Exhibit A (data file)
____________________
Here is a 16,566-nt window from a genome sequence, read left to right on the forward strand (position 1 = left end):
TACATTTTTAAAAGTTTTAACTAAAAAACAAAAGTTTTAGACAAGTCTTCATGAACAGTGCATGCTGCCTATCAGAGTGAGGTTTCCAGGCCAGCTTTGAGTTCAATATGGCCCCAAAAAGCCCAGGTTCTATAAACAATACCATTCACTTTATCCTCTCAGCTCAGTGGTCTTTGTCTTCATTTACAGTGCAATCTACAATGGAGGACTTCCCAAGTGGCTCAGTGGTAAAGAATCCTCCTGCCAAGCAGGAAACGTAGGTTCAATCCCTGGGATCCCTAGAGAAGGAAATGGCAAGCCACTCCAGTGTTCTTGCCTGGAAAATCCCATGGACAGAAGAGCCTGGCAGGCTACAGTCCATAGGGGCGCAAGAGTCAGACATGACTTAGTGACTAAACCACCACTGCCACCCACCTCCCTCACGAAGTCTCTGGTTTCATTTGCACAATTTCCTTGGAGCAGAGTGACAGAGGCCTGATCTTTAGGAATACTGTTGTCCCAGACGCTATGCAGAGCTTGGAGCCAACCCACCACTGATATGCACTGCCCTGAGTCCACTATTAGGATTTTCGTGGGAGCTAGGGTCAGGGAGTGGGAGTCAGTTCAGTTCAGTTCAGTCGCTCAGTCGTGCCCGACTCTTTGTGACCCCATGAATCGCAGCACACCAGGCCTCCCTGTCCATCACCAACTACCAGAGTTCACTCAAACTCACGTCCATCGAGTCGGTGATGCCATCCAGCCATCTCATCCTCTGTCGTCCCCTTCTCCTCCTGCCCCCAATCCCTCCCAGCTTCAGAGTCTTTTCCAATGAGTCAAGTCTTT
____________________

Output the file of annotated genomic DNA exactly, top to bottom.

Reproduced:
Here is a 16,566-nt window from a genome sequence, read left to right on the forward strand (position 1 = left end):
TACATTTTTAAAAGTTTTAACTAAAAAACAAAAGTTTTAGACAAGTCTTCATGAACAGTGCATGCTGCCTATCAGAGTGAGGTTTCCAGGCCAGCTTTGAGTTCAATATGGCCCCAAAAAGCCCAGGTTCTATAAACAATACCATTCACTTTATCCTCTCAGCTCAGTGGTCTTTGTCTTCATTTACAGTGCAATCTACAATGGAGGACTTCCCAAGTGGCTCAGTGGTAAAGAATCCTCCTGCCAAGCAGGAAACGTAGGTTCAATCCCTGGGATCCCTAGAGAAGGAAATGGCAAGCCACTCCAGTGTTCTTGCCTGGAAAATCCCATGGACAGAAGAGCCTGGCAGGCTACAGTCCATAGGGGCGCAAGAGTCAGACATGACTTAGTGACTAAACCACCACTGCCACCCACCTCCCTCACGAAGTCTCTGGTTTCATTTGCACAATTTCCTTGGAGCAGAGTGACAGAGGCCTGATCTTTAGGAATACTGTTGTCCCAGACGCTATGCAGAGCTTGGAGCCAACCCACCACTGATATGCACTGCCCTGAGTCCACTATTAGGATTTTCGTGGGAGCTAGGGTCAGGGAGTGGGAGTCAGTTCAGTTCAGTTCAGTCGCTCAGTCGTGCCCGACTCTTTGTGACCCCATGAATCGCAGCACACCAGGCCTCCCTGTCCATCACCAACTACCAGAGTTCACTCAAACTCACGTCCATCGAGTCGGTGATGCCATCCAGCCATCTCATCCTCTGTCGTCCCCTTCTCCTCCTGCCCCCAATCCCTCCCAGCTTCAGAGTCTTTTCCAATGAGTCAAGTCTTT